Back in April of last year, I was indignantly informed by Rajat Gupta’s PR people that he wasn’t being investigated by the SEC, just examined. “This is an important distinction,” they told me.
Well, it seems that either the examination subsequently turned into an investigation, or else that the distinction wasn’t that important after all:
The SEC’s Division of Enforcement alleges that Rajat K. Gupta, a friend and business associate of Rajaratnam, provided him with confidential information learned during board calls and in other aspects of his duties on the Goldman (GS) and P&G (PG) boards. Rajaratnam used the inside information to trade on behalf of some of Galleon’s hedge funds, or shared the information with others at his firm who then traded on it ahead of public announcements by the firms. The insider trading by Rajaratnam and others generated more than $18 million in illicit profits and loss avoidance. Gupta was at the time a direct or indirect investor in at least some of these Galleon hedge funds, and had other potentially lucrative business interests with Rajaratnam.
The insider dealing seems to have been pretty blatant: Minutes or even seconds after getting off board conference calls with Lloyd Blankfein, Gupta would pick up the phone and call Rajaratnam, who would then make huge trades in Goldman stock:
A Special Telephonic Meeting of the Goldman Sachs Board was convened at 3:15 p.m. on September 23, during which the Board considered and approved a $5 billion preferred stock investment by Berkshire in Goldman Sachs … Gupta participated in the Board meeting telephonically, staying connected to the call until approximately 3:53 p.m. Immediately after disconnecting from the Board call, Gupta called Rajaratnam from the same line. Within a minute after this telephone conversation, at 3:56 p.m. and 3:57 p.m., and just minutes before the close of the markets, Rajaratnam caused the Galleon Tech funds to purchase more than 175,000 additional Goldman Sachs shares …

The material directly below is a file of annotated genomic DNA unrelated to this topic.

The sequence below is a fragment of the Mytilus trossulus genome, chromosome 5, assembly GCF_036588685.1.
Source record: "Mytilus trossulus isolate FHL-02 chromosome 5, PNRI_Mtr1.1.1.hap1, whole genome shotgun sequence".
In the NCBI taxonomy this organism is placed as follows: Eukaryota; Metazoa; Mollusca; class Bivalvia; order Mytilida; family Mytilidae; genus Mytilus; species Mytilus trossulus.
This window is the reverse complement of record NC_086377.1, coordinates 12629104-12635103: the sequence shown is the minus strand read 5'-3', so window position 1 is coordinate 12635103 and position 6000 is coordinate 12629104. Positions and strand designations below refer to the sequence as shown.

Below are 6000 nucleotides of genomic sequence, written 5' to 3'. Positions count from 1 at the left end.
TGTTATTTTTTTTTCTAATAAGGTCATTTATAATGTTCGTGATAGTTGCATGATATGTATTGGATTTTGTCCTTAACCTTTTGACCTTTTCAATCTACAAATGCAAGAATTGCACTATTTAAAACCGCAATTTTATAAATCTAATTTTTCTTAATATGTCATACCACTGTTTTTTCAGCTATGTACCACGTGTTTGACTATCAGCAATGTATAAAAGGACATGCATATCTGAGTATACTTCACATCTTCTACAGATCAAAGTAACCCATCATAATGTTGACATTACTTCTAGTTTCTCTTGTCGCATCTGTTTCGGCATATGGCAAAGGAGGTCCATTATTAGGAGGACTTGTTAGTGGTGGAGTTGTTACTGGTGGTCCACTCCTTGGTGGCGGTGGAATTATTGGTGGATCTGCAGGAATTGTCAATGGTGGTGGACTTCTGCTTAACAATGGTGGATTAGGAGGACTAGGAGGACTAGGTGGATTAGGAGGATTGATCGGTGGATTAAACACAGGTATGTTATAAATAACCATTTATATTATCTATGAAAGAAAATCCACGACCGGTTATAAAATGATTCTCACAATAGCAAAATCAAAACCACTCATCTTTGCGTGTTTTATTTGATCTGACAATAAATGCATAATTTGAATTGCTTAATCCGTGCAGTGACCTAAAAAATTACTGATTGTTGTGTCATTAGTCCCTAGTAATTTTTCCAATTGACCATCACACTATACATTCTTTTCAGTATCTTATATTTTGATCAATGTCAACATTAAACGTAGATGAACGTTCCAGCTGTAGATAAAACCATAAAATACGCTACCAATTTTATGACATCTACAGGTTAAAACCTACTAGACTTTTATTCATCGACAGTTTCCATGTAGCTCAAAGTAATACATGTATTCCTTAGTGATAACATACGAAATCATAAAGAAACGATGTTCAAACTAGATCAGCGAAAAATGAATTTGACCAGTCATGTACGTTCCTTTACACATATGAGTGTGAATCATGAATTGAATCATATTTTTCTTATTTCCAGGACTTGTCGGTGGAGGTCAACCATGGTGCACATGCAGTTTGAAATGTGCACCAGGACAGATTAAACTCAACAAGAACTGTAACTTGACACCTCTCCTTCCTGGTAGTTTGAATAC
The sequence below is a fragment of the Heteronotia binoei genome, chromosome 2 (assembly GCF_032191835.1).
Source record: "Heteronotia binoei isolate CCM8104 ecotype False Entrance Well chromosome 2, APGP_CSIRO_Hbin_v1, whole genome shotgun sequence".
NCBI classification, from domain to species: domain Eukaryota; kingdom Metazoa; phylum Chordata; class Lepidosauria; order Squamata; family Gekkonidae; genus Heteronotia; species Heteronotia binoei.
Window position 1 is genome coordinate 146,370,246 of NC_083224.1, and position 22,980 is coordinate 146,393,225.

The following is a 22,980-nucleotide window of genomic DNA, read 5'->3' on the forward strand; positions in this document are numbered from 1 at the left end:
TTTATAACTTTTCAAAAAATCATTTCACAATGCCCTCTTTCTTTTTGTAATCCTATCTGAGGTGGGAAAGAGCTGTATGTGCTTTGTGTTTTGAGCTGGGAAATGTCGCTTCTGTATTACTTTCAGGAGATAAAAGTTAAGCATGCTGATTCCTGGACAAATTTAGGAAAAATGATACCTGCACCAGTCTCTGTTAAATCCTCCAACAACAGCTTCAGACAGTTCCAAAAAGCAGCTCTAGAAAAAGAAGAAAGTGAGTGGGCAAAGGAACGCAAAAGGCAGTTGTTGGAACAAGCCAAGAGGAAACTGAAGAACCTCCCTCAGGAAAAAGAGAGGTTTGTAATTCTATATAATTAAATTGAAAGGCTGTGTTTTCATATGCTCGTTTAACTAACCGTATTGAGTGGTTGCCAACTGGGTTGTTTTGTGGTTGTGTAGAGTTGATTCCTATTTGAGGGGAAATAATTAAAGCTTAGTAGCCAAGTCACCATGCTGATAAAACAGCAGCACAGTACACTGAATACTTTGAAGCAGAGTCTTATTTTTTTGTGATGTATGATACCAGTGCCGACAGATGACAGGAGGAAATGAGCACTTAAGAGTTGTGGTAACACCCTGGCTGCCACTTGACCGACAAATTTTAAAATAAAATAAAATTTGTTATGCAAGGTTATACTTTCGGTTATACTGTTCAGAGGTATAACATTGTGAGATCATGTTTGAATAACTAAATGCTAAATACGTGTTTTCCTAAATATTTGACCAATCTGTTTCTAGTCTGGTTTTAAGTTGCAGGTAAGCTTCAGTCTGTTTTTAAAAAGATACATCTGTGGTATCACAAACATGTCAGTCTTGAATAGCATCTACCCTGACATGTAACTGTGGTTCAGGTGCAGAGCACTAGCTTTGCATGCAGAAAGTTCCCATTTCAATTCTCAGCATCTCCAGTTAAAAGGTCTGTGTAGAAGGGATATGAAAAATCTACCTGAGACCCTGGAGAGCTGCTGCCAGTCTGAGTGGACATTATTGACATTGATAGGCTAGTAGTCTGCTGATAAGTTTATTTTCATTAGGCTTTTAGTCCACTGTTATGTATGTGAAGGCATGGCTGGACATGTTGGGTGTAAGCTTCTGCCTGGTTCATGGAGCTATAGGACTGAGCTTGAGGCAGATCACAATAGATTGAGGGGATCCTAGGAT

Gupta dialed into the October 23, 2008, Board meeting around the time it was scheduled to start and remained on the call until 4:49 p.m. Just 23 seconds after disconnecting from the call, Gupta called Rajaratnam … The following morning, just as the financial markets opened at 9:30 a.m., Rajaratnam … explained that Wall Street expects Goldman Sachs to earn $2.50 per share but that Rajaratnam had heard the prior day from a member of the Goldman Sachs Board that the company was actually going to lose $2 per share.
It wasn’t just Goldman, either: The SEC complaint says that Gupta did substantially the same thing with inside information about P&G, where he was also on the board.
This is just a civil complaint at this time, but if the SEC wins I fully expect criminal charges to be forthcoming. And the question must be asked: Is it fair to blame Goldman for hiring Gupta to its board? I’m not sure about that. On the one hand, it’s impossible to catch all criminal tendencies of potential board members. On the other hand, Goldman historically didn’t seem to care much about its board, which seems to have existed largely to rubber-stamp the decisions of management. I think it cares more now, however. It’s learned its lesson.
Update: Gupta’s counsel has released a statement:
Statement of Gary Naftalis, Counsel for Rajat Gupta
The SEC’s allegations are totally baseless. Mr. Gupta’s 40-year record of ethical conduct, integrity, and commitment to guarding his clients’ confidences is beyond reproach. Mr. Gupta has done nothing wrong and is confident that these unfounded allegations will be rejected by any fair and impartial fact finder. There is no allegation that Mr. Gupta traded in any of these securities or shared in any profits as part of any quid pro quo. In fact, Mr. Gupta had lost his entire $10 million investment in the GB Voyager Fund managed by Rajaratnam at the time of these events, negating any motive to deviate from a lifetime of honesty and integrity.